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Isabel Gordon is director of financial services for the District of West Vancouver. She was previously director of finance for the City of North Vancouver for 25 years. She spoke with MNAI about the municipal accounting profession’s evolving understanding of natural assets.

MNAI: How has the way you perceive natural assets evolved over the course of your career as an accountant and CFO?

Like many accountants, I didn’t start out thinking much about natural assets. On the face of it, forests and streams are fundamentally different from the way accountants think about assets.

However, a few years ago, I was approached by the David Suzuki Foundation to become a natural capital ambassador. I was skeptical, but once I started looking at the data, I realized that there was a strong case to be made for the importance of nature as an asset.

Then, Emanuel Machado and the Town of Gibsons started doing the work of inventorying, valuing and managing natural assets at a local government level. This created more evidence, and a practical direction for other municipalities to go. Their work was followed by the Municipal Natural Assets Initiative, in which the District of West Vancouver participated.

Now, I am starting to see very clear evidence that natural assets provide communities with vital services that have real value.

MNAI: What are the risks and opportunities to local governments in inventorying, valuing and managing nature as an asset?

The main risks to local governments are in not inventorying, valuing and managing nature as an asset.

First, if local governments have not inventoried or valued their natural areas, they simply have no sense of the extent to which they rely on them, or the extent of their exposure if the assets were to fail.

Second, the reality is that if you do not value the services from natural assets then you don’t protect them. In many urban areas there is pressure to develop, and this often means destroying natural assets unless we understand their value. And once nature is gone, it can be hard to get back.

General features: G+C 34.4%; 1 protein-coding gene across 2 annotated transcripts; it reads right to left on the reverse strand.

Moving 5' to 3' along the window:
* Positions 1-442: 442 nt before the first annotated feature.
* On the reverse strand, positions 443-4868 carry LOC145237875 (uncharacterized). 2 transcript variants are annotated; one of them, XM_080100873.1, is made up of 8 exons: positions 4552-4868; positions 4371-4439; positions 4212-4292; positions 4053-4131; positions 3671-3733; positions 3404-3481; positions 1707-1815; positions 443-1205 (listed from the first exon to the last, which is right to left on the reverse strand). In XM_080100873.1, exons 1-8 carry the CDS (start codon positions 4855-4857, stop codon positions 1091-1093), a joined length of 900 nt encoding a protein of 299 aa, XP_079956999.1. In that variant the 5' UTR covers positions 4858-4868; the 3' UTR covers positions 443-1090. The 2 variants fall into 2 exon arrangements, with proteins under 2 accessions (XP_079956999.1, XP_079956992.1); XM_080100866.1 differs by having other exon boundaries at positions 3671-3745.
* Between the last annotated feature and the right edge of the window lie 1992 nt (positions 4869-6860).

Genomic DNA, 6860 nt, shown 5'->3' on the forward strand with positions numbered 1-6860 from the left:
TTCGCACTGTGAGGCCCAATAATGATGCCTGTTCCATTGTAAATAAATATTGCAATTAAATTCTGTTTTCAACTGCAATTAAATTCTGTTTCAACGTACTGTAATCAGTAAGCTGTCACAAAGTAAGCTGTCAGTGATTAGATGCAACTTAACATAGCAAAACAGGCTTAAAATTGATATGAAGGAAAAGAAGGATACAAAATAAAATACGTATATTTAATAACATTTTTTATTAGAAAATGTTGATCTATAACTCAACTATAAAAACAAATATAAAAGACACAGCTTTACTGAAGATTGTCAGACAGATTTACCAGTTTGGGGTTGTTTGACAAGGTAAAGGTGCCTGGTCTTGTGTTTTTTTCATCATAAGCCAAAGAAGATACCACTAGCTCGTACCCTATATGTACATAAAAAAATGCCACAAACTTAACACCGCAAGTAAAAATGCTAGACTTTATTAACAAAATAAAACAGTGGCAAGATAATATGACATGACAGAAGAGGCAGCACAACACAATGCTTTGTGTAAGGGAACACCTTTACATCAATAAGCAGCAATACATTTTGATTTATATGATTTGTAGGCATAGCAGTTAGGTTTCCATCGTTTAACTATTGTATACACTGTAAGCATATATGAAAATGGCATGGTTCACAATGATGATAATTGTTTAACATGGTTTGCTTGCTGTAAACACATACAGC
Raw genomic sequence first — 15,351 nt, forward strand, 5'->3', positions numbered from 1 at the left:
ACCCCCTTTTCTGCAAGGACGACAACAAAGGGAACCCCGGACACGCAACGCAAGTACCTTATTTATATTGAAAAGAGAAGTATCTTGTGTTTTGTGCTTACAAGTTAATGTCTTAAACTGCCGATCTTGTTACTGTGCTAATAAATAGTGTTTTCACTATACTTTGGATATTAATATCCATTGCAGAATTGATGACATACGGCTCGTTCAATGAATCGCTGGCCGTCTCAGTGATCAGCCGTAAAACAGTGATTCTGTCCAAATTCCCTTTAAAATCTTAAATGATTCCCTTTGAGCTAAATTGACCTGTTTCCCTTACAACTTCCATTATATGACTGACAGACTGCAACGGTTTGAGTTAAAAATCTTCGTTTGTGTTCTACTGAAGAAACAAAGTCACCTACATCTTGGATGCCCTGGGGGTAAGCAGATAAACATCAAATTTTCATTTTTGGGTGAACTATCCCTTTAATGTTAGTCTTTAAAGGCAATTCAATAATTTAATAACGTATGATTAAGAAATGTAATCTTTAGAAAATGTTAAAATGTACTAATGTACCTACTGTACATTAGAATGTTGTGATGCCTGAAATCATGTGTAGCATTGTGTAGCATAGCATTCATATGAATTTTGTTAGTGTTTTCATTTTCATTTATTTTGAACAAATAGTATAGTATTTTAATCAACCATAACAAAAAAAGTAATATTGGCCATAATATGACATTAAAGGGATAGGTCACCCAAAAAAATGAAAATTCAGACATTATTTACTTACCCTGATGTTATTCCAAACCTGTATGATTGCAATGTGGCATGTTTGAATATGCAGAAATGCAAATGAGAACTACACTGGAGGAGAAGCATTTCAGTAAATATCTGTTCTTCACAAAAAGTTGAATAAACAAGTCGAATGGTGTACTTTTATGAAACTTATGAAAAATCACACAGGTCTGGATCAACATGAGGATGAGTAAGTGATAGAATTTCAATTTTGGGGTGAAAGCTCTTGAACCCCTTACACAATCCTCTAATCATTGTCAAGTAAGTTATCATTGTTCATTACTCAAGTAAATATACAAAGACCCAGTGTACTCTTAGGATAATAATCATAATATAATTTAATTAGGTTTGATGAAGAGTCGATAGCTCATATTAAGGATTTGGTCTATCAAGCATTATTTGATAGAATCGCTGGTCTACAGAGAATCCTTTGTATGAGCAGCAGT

Third are opportunity costs. If local governments do not manage nature assets to provide a stream of cost-effective and reliable services then they may be missing opportunities to save capital and operating costs — money that could be used on other priorities.

To state this in the positive, measuring and managing natural assets can be a way to deliver core services to taxpayers less expensively than through engineered means, and through an asset that will appreciate over time.

MNAI: What challenges do you foresee with municipal natural asset management?

The accounting profession is in the early days of coming to grips with natural assets and questions arise the second we start looking at them.

A key issue is control. Accountants think of assets as resources that are controlled by [the] entity whose accounting you’re doing. This is challenging at a local government level, because in many cases, a stream, river or forest is not wholly controlled by them and may be influenced by multiple other stakeholders, including private landowners, the province and other local governments.

Another issue is valuation. Some of the numbers that get used to value ecosystem services are not accounting numbers as they are not based on fair market value or a transaction.

Ultimately, the accounting profession will need to reconsider what an asset actually is for natural assets to be included fully in the accounting framework. Until this happens, complications will inevitably arise.

However, as we are already seeing in Gibsons, the District of West Vancouver and elsewhere this is by no means an argument for doing nothing; quite the contrary.

MNAI: What do you see as the path forward on accounting for municipal natural assets?

Fundamental shifts need to happen in the accounting sector for natural assets to be fully integrated into our frameworks. None of us can, or should, wait for this shift to happen of its own accord, however.

These shifts will happen precisely because local governments are starting to inventory, value and manage their natural assets. Their work is deepening our understanding and evidence base by the day and will drive larger change.

MNAI: What is your advice for other local governments?

Local governments should consider natural assets first when it comes to delivering services to citizens. Engineered assets are very expensive to maintain. By contrast, there are tremendous advantages when we simply get out of nature’s way or manage and protect it. Practically, this means I would encourage other local governments to start identifying, inventorying, valuing and managing their natural assets.

Once they get information on their natural assets, it becomes very hard to ignore.

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